‘Les Cowboys’ updates ‘The Searchers’
It takes a lot of confidence for a director to pay homage to John Ford’s “The Searchers” (1956), and in the case of Thomas Bidegain’s “Les Cowboys” it is not altogether unwarranted. Applying Ford’s epic of culture clash and the fear of miscegenation to Europe’s ongoing angst about immigration, terrorism, and the spread of jihadism, Bidegain’s artful, melancholy film does not suffer by comparison with Ford’s masterpiece until the end, when it searches for too much, or not enough.
Those who find the notion of European cowboys farfetched should take a look at the C&W singers in Felix van Groeningen’s “Broken Circle Breakdown” (2013). Like them, Bidegain’s protagonist, Alain (François Damiens), knows his way around a ballad. At the beginning of the film he croons “The Tennessee Waltz” at a rustic French hoedown, and finds life imitating the lyrics of the song as his true love is stolen away. His adored teenaged daughter, Kelly (Iliana Zabeth), has left with her Arab boyfriend; and Alain sets off to find her, bringing along his 13-year-old son, Kid (Maxim Driesen), in the Jeffrey Hunter role.
Alain might not have the very particular set of skills of Liam Neeson’s character in “Taken” (2008), but he does have the perseverance of John Wayne’s Ethan Edwards. Time passes elliptically, imperceptibly. A cut is made and we learn the two have searched Holland, Denmark, Yemen, and Turkey, to no avail. Kid (Finnegan Oldfield) has grown into a young man increasingly skeptical of his father’s obsession. Alain has lost his daughter, his wife, his job, and is in danger of losing his son as well.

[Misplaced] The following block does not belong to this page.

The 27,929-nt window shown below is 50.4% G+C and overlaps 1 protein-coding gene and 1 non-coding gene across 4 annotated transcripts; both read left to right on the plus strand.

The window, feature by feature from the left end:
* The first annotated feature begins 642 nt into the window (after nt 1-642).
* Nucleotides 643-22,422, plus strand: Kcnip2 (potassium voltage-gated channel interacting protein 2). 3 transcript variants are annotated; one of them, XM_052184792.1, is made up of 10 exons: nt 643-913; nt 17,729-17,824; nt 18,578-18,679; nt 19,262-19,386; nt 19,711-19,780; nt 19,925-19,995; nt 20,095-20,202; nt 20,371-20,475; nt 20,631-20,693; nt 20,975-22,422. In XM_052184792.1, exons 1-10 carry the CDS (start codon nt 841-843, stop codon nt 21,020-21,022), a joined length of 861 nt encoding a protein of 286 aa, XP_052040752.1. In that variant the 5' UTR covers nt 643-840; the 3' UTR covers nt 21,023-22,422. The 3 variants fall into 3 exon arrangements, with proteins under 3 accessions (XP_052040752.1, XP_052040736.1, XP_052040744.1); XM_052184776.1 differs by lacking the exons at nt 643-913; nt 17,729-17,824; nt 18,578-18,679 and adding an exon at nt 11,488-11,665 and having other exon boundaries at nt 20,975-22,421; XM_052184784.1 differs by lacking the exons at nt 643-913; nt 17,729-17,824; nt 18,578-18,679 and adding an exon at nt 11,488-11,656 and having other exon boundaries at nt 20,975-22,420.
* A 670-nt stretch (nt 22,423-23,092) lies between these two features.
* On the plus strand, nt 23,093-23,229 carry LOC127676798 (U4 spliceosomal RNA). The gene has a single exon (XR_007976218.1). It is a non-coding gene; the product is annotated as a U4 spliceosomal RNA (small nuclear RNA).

But the stakes have become more than personal. As in Bruno Dumont’s “Hadewijch” (2009), Kelly’s boyfriend has drawn her into the nightmare of jihad. The fallen towers of 9/11 appear on TV, and the search overlaps with the war on terrorism. When John C. Reilly as “The American” shows up offering cynical guidance, the object of the search becomes ambiguous and elusive. Unlike “The Searchers,” which ends with the profundity of a closed door, Bidegain’s cowboys don’t know what they have lost, or found.
Directed by Thomas Bidegain. Written by Bidegain and Noé Debré. Starring François Damiens, Maxim Driesen, Iliana Zabeth, Finnegan Oldfield. At Kendall Square. 104 minutes. Rated R (for a brief violent image and a scene of drug use). In English and French, Flemish, Arabic, and Pashtun, with subtitles.